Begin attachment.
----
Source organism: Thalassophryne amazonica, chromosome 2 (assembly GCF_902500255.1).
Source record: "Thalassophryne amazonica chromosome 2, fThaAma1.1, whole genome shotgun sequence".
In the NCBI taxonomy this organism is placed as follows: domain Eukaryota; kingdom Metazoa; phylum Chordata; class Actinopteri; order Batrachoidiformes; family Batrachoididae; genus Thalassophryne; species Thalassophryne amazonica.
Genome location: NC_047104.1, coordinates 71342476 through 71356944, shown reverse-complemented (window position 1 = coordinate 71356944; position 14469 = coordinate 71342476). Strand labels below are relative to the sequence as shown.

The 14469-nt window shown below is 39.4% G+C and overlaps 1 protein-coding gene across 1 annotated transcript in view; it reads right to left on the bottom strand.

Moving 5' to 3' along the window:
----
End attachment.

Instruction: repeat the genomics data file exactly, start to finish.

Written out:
Source organism: Thalassophryne amazonica, chromosome 2 (assembly GCF_902500255.1).
Source record: "Thalassophryne amazonica chromosome 2, fThaAma1.1, whole genome shotgun sequence".
In the NCBI taxonomy this organism is placed as follows: domain Eukaryota; kingdom Metazoa; phylum Chordata; class Actinopteri; order Batrachoidiformes; family Batrachoididae; genus Thalassophryne; species Thalassophryne amazonica.
Genome location: NC_047104.1, coordinates 71342476 through 71356944, shown reverse-complemented (window position 1 = coordinate 71356944; position 14469 = coordinate 71342476). Strand labels below are relative to the sequence as shown.

The 14469-nt window shown below is 39.4% G+C and overlaps 1 protein-coding gene across 1 annotated transcript in view; it reads right to left on the bottom strand.

Moving 5' to 3' along the window: